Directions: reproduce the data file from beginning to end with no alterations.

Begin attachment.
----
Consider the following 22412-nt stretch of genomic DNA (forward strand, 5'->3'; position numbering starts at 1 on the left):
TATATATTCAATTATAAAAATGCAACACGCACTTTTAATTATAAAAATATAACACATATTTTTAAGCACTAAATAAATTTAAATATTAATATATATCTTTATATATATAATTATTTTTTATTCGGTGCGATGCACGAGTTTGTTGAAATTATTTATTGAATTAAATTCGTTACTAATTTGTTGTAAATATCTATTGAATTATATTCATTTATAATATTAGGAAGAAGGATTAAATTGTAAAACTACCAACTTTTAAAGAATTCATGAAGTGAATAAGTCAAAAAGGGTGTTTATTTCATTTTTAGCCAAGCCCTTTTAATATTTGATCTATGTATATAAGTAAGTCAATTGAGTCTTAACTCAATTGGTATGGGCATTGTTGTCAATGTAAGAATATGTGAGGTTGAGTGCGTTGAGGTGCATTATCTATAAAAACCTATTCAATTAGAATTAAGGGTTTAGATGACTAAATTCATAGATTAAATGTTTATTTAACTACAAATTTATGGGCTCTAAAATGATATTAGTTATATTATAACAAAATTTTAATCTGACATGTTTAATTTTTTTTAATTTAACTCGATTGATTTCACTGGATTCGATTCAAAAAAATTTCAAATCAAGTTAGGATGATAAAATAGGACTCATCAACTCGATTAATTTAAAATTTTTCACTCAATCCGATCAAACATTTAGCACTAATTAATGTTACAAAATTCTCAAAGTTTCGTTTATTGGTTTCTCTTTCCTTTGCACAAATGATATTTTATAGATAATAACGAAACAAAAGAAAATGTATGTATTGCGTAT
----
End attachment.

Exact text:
Consider the following 22412-nt stretch of genomic DNA (forward strand, 5'->3'; position numbering starts at 1 on the left):
TATATATTCAATTATAAAAATGCAACACGCACTTTTAATTATAAAAATATAACACATATTTTTAAGCACTAAATAAATTTAAATATTAATATATATCTTTATATATATAATTATTTTTTATTCGGTGCGATGCACGAGTTTGTTGAAATTATTTATTGAATTAAATTCGTTACTAATTTGTTGTAAATATCTATTGAATTATATTCATTTATAATATTAGGAAGAAGGATTAAATTGTAAAACTACCAACTTTTAAAGAATTCATGAAGTGAATAAGTCAAAAAGGGTGTTTATTTCATTTTTAGCCAAGCCCTTTTAATATTTGATCTATGTATATAAGTAAGTCAATTGAGTCTTAACTCAATTGGTATGGGCATTGTTGTCAATGTAAGAATATGTGAGGTTGAGTGCGTTGAGGTGCATTATCTATAAAAACCTATTCAATTAGAATTAAGGGTTTAGATGACTAAATTCATAGATTAAATGTTTATTTAACTACAAATTTATGGGCTCTAAAATGATATTAGTTATATTATAACAAAATTTTAATCTGACATGTTTAATTTTTTTTAATTTAACTCGATTGATTTCACTGGATTCGATTCAAAAAAATTTCAAATCAAGTTAGGATGATAAAATAGGACTCATCAACTCGATTAATTTAAAATTTTTCACTCAATCCGATCAAACATTTAGCACTAATTAATGTTACAAAATTCTCAAAGTTTCGTTTATTGGTTTCTCTTTCCTTTGCACAAATGATATTTTATAGATAATAACGAAACAAAAGAAAATGTATGTATTGCGTAT